In This Month's Issue:

Briefing Short news items of interest to Bible code followers.

Correspondence Feedback from our readers.

Striking Evidence of Intentional Encoding in the Aramaic New Testament Researcher Rev. Glenn David Bauscher has discovered another trove of mosaics in the Peshitta, a collection of 29 divine name mosaics that provides conclusive statistical evidence that placement of the names could not be a random occurrence.


October Publication Expected for Shak Book

Code researcher Moshe Shak's first book, Bible Codes Breakthrough, is set for publication in October, according to the author. The book will present several lengthy terms in matrices the author has discovered, and will also give new researchers helpful hints on how to research meaningful codes and clusters. He will be talking about his new book on Mystery Ink, a Canadian TV show on the Global network sometime in October. Shak, a resident of Montreal, is a regular contributor to Bible Code Digest. A former resident of Israel, he is fluent in Hebrew. A more complete description of the book is now posted at

History Channel Airing Special on Bible Codes

Bible codes take center stage on the History Channel Sunday, September 7, at 9 p.m. EDT, with the program The Bible Code: Predicting Armageddon. Check local listings for air times in your time zone. Both sides of the codes controversy will be represented, with Professors Eliyahu Rips and Robert Haralick, and code pioneer Roy Reinhold among others representing the pro side, and Dr. Brendan McKay taking the opposing view.

Refereed Journals Article Stirs Debate

A recent paper by respected physicist Frank J. Tipler challenges the long-held institution of using referees to evaluate papers submitted for publication by academic journals, and has the scientific publishing world buzzing. Refereed Journals: Do They Insure Quality or Enforce Orthodoxy? was published in the International Society for Complexity, Information and Design (ISCID) journal for January-June, 2003. The Tulane University professor writes, for example, "Today, Einstein's papers would be sent to some total nonentity at Podunk U., who, being completely incapable of understanding important new ideas, would reject the papers for publication. 'Peer' review is very unlikely to be peer review for the Einsteins of the world."

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I must first confess that I was a thorough skeptic on this Bible code matter at first. Because I'm a philosopher, I managed to work out a philosophical refutation, instead of a mathematical one concerning probability, to convince myself that this Bible code matter is merely a hoax. Yet a few days back, I realized that my original argument contains a fatal flaw, and now I have become a believer myself. I've written this email because I believe that the following philosophical argument is significant to both skeptic and believer.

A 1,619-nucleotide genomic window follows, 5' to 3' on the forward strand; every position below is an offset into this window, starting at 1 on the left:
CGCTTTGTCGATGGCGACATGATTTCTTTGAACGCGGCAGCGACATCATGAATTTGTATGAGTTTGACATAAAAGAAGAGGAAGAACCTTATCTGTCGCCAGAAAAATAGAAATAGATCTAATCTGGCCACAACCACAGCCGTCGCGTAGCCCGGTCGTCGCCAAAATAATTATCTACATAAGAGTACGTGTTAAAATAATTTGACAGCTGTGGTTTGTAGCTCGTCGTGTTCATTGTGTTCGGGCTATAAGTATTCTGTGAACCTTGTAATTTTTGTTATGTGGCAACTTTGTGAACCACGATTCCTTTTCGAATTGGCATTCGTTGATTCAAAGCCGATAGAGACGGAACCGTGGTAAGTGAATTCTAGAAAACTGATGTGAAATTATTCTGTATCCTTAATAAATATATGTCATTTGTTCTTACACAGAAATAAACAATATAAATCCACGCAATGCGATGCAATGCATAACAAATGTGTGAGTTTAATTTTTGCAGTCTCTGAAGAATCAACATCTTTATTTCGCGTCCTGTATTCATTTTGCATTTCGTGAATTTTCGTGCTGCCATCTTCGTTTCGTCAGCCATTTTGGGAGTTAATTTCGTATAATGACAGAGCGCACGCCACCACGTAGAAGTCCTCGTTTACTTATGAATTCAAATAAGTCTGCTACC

I want to talk about the statistical mathematics used by both the Bible code believer and the skeptic. Mathematicians are so engrossed with numbers that they fail to see that man is capable of judging qualities too, instead of merely calculating quantities. I want to show that, contrary to common belief, the Bible code matter cannot be refuted using the statistical method alone. Why?

Imagine this scenario: that Moby Dick is able to generate 10 true trivial predictions, and the Bible is only able to generate five true predictions, yet of the utmost importance. Probability wise, there is no reason to believe that the bible is better at prediction than Moby Dick. Yet that is only because you have chosen to define the accuracy of the prediction in terms of "true facts," instead of "true and important facts." If you also take the importance of the predictions into account, i.e., considering their quality instead of merely their quantity, the Bible will now be five times more accurate than Moby Dick. Of course the skeptic may question what do I mean by the quality of a prediction. Well, I must confess that I cannot answer this, just as I cannot answer why is a certain piece of music more beautiful than the sound of the traffic, though there is surely a difference.

In other words, numbers alone tell us very little about the accuracy of the Bible code, for it all depends on our definition on what God would want to tell us, for surely if a wise God wants to inspire the believer, He would tell him only the important and famous facts, not merely any fact. Thus although I'm not saying that the Bible code must certainly be real, I'm indeed saying that the believer is not being irrational to believe in its truth, for he always has the right to choose to believe what kind of facts would God choose to tell him in order to inspire him. Common sense may not be as weak as the mathematician would like to believe. The only decisive way for a skeptic to refute a believer is not to indulge in mathematical calculation, but rather to provide actual examples of important facts from other books, both in quality and quantity, to match the facts being currently generated by the Bible code believer. Yet they do not seem interested in this most and only decisive way to refute the believer.

Sim Yongkiat



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